Morality in America
Morals are defined as a set of principles of right action and behavior for the individual. The traditional morals of any given society are the set of moral principles by which the majority of its members have lived over a long time, a consensus which that society has reached on what is considered correct and decent behavior. It is the way one's society expectsone to behave, even if civil law-does not require it (Luce p. 1).
Many believe there is a universal morality that knows no race, no geographical boundaries, no time, and no particular religion. John Ruskin, the English social reformer, wrote, "There are many religions, but there is only one morality." Immanuel Kant, the greatest of German philosophers, called it the Moral Law, which, he said, governs all mankind. Kant compared this Moral Law to the Sublime Law that rules the movement of the stars and the planets. "We are doomed to be moral and cannot help ourselves," said Dr. John Haynes Holmes, the Protestant theologian (Luce p. 2).
In most civilizations truthfulness or honesty is considered the main principal of morality. "The aim of the superior man," said Confucius, "is Truth." In Judeo-Christian lore, the Devil's other name is "The Liar" "An honest man is the noblest work of God," wrote Pope in his Essay on Man. "Every honest man will suppose honest acts to flow from honest principles," said Thomas Jefferson (Stout p. 5).
Morality involves being just. "Justice is the firm and continuous desire to render to everyone that which is his due," wrote Justinian. Honoring one's word is considered a high priority. President Woodrow Wilson said, "The Roll of Honor consists of the names of men who have squared their conduct by ideals of duty." The moral person takes responsibility for his or her actions does not put the blame on others, blaming his or her failures, weaknesses and vices on the way parents treated them in childhood....
And this takes courage, the quality on which other principles must stand.
The Golden Rule points out one of the main points in many religions: reciprocity:-"Do unto others as you would have them do to you" (Luce p. 3)
When a country's principles and values are based on money, it can never succeed. Even in education, the question is never, "How well can we educate the next generation so that they can live well and happily?" It is, "How much money are we willing to spend on making them memorize information in order to pass the standardized test?"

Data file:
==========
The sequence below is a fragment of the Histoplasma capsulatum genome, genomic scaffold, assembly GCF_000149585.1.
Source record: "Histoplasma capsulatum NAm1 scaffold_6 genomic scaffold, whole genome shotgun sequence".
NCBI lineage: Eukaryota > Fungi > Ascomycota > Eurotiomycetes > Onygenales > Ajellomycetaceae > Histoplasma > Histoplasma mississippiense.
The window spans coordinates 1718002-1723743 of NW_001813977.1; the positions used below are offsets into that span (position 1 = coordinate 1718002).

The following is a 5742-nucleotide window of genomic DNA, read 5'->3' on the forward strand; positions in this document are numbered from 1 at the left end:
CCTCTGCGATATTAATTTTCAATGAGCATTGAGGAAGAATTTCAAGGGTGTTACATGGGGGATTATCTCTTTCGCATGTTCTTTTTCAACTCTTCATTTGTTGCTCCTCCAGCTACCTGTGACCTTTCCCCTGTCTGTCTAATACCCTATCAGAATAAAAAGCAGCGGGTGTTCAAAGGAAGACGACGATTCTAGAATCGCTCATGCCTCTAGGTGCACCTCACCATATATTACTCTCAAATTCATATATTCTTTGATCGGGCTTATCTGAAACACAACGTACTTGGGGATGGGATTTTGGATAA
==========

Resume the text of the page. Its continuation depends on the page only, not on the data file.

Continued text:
In Americans' quest for money, services and objects in our daily lives have all their value measured by how they cost. Businesses increase their worth and gain profit by ignoring laws, ignoring the environment, and ignoring the safety and security of their employees.
Some say our quest for profits have made our government run our national debt into the trillions to fund wars. Taxes have been cut for no one but the rich.
Today, looking at Gordon Liddy and other members of congress and the Senate who have been arraigned,"Christian Politician" becomes a misnomer. Every politician claims to be moral and have Christian values, but hey still lie, don't…
Moral Turpitude The question of ethics and morality, what is the right thing to do vs. The wrong thing in a given situation, can be an extremely difficult one to answer. There are occasions where right and wrong are clear, black and white distinctions. In such scenarios, the right thing to do is easy discernible, though it may not be the easiest things to do. However, this is the rarest of
(Lambro, 1998, p. 17) the value of looking at the moral state o ht nation or any nation through this more realistic scope is essential, as it gives those who stand for moral growth the idea that their efforts have not gone for not, regardless of the media take on the issue. It would be interesting to study the idea that such sensationalism, in the negative might actually be aiding
Unfortunately many aspects of modern American society threaten individual liberties. For example, the disparity between the rich and the poor in American society impacts the level of freedom enjoyed by certain segments of the population. The "freedom" to pay workers a pittance in order to increase profits in a large corporation is therefore not really a "freedom" at all. Therefore, it is up to the government and to the
" When a person files for bankruptcy, a person's trust, conscience, moral responsibility and accountability are all jeopardized. Trust Trust has always been an important factor in any credit transaction. With the increase of informal credit sales such as credit cards, trust is crucial between the debtor and the creditor for the liquidity of the transaction. In earlier days, economic trust was interpreted as strong as other forms of human interaction such
morality of the George Bush administration. The writer looks at classic texts to garner a sense of what political morality should be about and then holds the administration of Bush against the measurement to illustrate the lack of morality and the fact that it failed to promote the happiness of the United States people. In addition, the author explores the negative impact that was felt by other nations under
Such differences may lead us to question whether there are any universal moral principles or whether morality is merely a matter of "cultural taste" (Velasquez, Andre, Shanks and Meyer: 1). If there is no transcendent ethical or moral standard, then cultural relativists argue that culture becomes the ethical norm for determining whether an action is right or wrong. This ethical system is known as cultural relativism. Cultural relativism is the